Turn home into a winter wonderland, reap profit later?

October 24, 2011

Want to kick up your feet no matter how hard the cold weather kicks its heels? With winter on the way, we examine luxury renovations ideal for cocooning. Judge for yourself whether they’re worth a set of blueprints and a stack of greenbacks.

Item: Home theater system

Why you want it: Screening movies in your own theater — complete with rump-shaking sound and a larger-than-life picture — can bring out the Hollywood mogul in anyone.
Cost: Estimates vary widely, but figure a minimum of $5,000 for a high-end setup that includes 7.1 Dolby Digital surround sound, at least seven speakers and a subwoofer, amplifiers and a 73-inch rear projection TV that can reproduce 3D and HDTV images. Rich Conklin, a principal engineer with Grand Home Automation in Grand Rapids, says the company’s “Signature Series” surround systems range from $15,000 to $30,000.
Value: A survey conducted by Axiom Home Theaters in Dwight, Ontario, Canada found that a 375-square-foot home theater can add $15,000 to $25,000 to a house priced between $150,000 and $350,000. (Those figures apply to both U.S. and Canadian dollars.) However, this is one asset you can take with you to a new home, as many of the components are portable.
Did you know?: Music engineer/producer Jeremy Kipnis designed a home theater system that reportedly cost more that $6 million, and incorporates three dozen-plus speakers and a motion-picture screen measuring 18 x 10 feet.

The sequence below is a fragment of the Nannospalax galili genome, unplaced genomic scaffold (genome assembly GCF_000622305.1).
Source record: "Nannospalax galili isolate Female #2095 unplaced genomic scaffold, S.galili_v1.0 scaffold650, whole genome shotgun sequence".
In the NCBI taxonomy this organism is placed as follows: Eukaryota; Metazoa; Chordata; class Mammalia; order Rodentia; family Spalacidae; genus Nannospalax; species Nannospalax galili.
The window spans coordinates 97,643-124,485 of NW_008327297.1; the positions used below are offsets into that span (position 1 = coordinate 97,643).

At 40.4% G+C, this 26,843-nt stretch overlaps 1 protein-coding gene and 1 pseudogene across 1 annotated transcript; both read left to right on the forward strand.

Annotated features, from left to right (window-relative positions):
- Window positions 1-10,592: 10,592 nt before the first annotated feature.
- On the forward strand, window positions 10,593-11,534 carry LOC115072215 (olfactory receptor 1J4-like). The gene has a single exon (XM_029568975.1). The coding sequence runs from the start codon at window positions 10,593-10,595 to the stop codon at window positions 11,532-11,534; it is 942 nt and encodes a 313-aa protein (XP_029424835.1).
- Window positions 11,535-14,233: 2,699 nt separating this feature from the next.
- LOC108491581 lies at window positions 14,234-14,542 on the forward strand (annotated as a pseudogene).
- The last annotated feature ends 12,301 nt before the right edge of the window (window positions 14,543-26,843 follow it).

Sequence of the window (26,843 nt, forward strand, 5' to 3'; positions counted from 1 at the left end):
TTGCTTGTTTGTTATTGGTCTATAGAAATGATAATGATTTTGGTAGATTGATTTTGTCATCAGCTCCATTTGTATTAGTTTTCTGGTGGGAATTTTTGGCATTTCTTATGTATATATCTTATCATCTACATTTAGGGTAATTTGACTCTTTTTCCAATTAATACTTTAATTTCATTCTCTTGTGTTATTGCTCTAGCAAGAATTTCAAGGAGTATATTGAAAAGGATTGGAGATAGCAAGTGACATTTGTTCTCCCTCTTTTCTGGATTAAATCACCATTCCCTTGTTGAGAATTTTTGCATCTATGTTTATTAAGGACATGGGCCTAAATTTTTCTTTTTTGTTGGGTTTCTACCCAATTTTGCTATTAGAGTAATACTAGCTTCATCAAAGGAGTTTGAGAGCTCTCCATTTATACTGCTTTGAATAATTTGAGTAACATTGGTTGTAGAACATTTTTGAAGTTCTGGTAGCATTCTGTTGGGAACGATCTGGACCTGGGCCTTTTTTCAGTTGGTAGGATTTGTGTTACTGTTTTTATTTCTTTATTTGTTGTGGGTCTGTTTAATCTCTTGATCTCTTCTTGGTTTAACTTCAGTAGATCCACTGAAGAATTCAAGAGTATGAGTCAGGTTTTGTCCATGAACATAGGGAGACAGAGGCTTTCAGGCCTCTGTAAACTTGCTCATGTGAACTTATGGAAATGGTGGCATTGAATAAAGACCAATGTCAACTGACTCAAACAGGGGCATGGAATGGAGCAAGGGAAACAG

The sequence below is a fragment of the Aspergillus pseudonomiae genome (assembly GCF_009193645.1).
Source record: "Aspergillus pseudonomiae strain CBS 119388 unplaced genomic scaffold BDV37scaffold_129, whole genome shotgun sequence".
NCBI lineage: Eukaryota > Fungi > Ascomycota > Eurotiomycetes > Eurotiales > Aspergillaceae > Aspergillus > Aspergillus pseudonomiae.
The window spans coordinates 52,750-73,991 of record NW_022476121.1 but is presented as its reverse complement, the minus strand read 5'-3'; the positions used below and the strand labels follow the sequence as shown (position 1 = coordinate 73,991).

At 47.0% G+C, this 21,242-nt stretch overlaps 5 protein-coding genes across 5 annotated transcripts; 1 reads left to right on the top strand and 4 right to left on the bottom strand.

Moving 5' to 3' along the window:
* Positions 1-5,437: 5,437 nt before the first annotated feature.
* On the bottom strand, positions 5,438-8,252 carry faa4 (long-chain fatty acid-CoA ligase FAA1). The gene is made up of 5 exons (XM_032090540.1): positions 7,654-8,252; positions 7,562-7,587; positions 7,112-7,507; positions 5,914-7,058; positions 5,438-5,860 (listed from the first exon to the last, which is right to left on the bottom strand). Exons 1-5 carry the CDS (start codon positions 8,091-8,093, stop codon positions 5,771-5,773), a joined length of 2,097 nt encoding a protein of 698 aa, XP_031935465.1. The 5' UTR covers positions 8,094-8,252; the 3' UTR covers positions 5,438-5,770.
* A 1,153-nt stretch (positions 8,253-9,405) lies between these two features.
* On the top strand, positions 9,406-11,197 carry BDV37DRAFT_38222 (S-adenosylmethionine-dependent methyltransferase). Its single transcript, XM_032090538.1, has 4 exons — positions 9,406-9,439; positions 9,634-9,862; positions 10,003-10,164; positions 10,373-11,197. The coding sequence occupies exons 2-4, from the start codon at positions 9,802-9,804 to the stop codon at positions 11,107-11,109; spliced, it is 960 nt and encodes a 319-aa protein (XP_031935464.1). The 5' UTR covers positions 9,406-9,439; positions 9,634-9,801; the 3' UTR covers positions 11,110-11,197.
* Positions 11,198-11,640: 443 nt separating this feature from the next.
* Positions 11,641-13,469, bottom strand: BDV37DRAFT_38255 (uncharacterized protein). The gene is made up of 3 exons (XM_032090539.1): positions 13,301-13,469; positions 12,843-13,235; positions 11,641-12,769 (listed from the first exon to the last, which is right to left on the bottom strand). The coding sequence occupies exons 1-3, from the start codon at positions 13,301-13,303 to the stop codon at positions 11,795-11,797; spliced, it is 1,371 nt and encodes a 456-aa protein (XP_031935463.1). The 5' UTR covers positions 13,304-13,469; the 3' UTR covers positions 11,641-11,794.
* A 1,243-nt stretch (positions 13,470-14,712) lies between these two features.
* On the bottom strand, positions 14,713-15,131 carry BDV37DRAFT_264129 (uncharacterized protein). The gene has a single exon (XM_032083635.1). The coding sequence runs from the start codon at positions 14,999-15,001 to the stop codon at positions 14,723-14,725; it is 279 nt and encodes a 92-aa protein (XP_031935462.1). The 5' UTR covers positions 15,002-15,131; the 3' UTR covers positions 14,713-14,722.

Item: Heated driveway

Why you want it: Who wants to shovel during a snowstorm when you can flick a switch and melt the white stuff away?
Cost: About $1,500 to outfit 100 square feet of driveway with radiant heating elements and controls, according to Warmup United States of Danbury, Connecticut. Heated Driveway Systems, a division of Warmzone in Salt Lake City, Utah, estimates operating costs at 28 cents per 100 square feet per hour.
Value: A $2,000 investment in a heated driveway equals of 80 man-hours of shoveling, if you paid two local kids $25 each to shovel your driveway for an hour.
Did you know?: In some cases, heated driveway systems can reduce the cost of homeowner’s insurance due to reduced risk of accidents from walking on slippery property.


Item: In-ground indoor pool

Why you want it: Swimming year round for exercise beats just about any domestic alternative, especially heart-attack-inducing snow shoveling.
Cost: A fiberglass in-ground pool from Endless Pools of Aston, Pennsylvania starts at about $25,900 for a model measuring 8 ½ feet wide, 18 feet long and 60 inches deep.
Value: A study co-authored by G. Stacy Sirmans, a real estate professor at Florida State University, found swimming pools add 8 to 13 percent to a home’s selling price. A pool “is generally positive and significant” to a home’s value, Sirmans says.
Did you know?: When Robert Kaufman died in 1995, he left behind a five-story Manhattan townhouse with a sauna, hot tub and an enormous indoor pool measuring 8 feet deep. The home — which apparently hosted some lascivious bachelor parties — went up for sale for $10.9 million this year, the New York Times reports.